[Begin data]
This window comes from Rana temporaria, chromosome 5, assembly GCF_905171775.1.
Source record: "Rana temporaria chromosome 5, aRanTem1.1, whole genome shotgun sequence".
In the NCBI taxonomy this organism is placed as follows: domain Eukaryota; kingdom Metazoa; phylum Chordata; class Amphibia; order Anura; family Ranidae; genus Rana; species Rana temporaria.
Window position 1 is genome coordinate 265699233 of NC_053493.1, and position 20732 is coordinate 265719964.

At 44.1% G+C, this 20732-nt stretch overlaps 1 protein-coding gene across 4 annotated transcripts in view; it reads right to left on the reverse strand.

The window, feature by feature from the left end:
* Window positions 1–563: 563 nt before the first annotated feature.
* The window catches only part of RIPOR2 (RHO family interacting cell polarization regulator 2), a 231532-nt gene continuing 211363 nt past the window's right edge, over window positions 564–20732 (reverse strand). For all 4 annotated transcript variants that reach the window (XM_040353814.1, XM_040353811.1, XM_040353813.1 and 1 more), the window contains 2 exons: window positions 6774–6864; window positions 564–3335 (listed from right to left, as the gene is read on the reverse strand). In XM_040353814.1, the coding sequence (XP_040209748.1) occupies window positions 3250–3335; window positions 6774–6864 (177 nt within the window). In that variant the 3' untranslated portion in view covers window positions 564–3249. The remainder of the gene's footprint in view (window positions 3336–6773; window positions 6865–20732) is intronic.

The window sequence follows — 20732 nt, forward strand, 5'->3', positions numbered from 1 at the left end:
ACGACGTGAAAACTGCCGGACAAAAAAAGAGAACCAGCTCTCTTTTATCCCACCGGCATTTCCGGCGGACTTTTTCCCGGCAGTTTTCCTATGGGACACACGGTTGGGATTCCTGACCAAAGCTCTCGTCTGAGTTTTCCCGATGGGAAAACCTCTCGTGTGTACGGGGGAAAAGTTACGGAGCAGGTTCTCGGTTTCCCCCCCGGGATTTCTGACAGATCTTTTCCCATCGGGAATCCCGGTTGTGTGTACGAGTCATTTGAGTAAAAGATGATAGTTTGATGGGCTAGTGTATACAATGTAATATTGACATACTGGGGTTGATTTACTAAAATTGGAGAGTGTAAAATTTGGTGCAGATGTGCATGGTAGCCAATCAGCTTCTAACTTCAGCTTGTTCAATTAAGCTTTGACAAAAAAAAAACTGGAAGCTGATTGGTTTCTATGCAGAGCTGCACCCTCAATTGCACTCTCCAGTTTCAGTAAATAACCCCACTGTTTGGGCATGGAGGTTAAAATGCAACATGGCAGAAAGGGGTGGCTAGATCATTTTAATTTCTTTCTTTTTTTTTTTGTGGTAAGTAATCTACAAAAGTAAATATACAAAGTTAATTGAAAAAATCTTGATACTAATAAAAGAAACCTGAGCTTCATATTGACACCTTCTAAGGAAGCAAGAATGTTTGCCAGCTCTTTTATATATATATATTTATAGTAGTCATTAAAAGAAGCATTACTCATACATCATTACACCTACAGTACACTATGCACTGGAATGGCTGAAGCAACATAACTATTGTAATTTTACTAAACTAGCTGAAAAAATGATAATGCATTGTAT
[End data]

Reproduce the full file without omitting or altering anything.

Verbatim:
This window comes from Rana temporaria, chromosome 5, assembly GCF_905171775.1.
Source record: "Rana temporaria chromosome 5, aRanTem1.1, whole genome shotgun sequence".
In the NCBI taxonomy this organism is placed as follows: domain Eukaryota; kingdom Metazoa; phylum Chordata; class Amphibia; order Anura; family Ranidae; genus Rana; species Rana temporaria.
Window position 1 is genome coordinate 265699233 of NC_053493.1, and position 20732 is coordinate 265719964.

At 44.1% G+C, this 20732-nt stretch overlaps 1 protein-coding gene across 4 annotated transcripts in view; it reads right to left on the reverse strand.

The window, feature by feature from the left end:
* Window positions 1–563: 563 nt before the first annotated feature.
* The window catches only part of RIPOR2 (RHO family interacting cell polarization regulator 2), a 231532-nt gene continuing 211363 nt past the window's right edge, over window positions 564–20732 (reverse strand). For all 4 annotated transcript variants that reach the window (XM_040353814.1, XM_040353811.1, XM_040353813.1 and 1 more), the window contains 2 exons: window positions 6774–6864; window positions 564–3335 (listed from right to left, as the gene is read on the reverse strand). In XM_040353814.1, the coding sequence (XP_040209748.1) occupies window positions 3250–3335; window positions 6774–6864 (177 nt within the window). In that variant the 3' untranslated portion in view covers window positions 564–3249. The remainder of the gene's footprint in view (window positions 3336–6773; window positions 6865–20732) is intronic.

The window sequence follows — 20732 nt, forward strand, 5'->3', positions numbered from 1 at the left end:
ACGACGTGAAAACTGCCGGACAAAAAAAGAGAACCAGCTCTCTTTTATCCCACCGGCATTTCCGGCGGACTTTTTCCCGGCAGTTTTCCTATGGGACACACGGTTGGGATTCCTGACCAAAGCTCTCGTCTGAGTTTTCCCGATGGGAAAACCTCTCGTGTGTACGGGGGAAAAGTTACGGAGCAGGTTCTCGGTTTCCCCCCCGGGATTTCTGACAGATCTTTTCCCATCGGGAATCCCGGTTGTGTGTACGAGTCATTTGAGTAAAAGATGATAGTTTGATGGGCTAGTGTATACAATGTAATATTGACATACTGGGGTTGATTTACTAAAATTGGAGAGTGTAAAATTTGGTGCAGATGTGCATGGTAGCCAATCAGCTTCTAACTTCAGCTTGTTCAATTAAGCTTTGACAAAAAAAAAACTGGAAGCTGATTGGTTTCTATGCAGAGCTGCACCCTCAATTGCACTCTCCAGTTTCAGTAAATAACCCCACTGTTTGGGCATGGAGGTTAAAATGCAACATGGCAGAAAGGGGTGGCTAGATCATTTTAATTTCTTTCTTTTTTTTTTTGTGGTAAGTAATCTACAAAAGTAAATATACAAAGTTAATTGAAAAAATCTTGATACTAATAAAAGAAACCTGAGCTTCATATTGACACCTTCTAAGGAAGCAAGAATGTTTGCCAGCTCTTTTATATATATATATTTATAGTAGTCATTAAAAGAAGCATTACTCATACATCATTACACCTACAGTACACTATGCACTGGAATGGCTGAAGCAACATAACTATTGTAATTTTACTAAACTAGCTGAAAAAATGATAATGCATTGTAT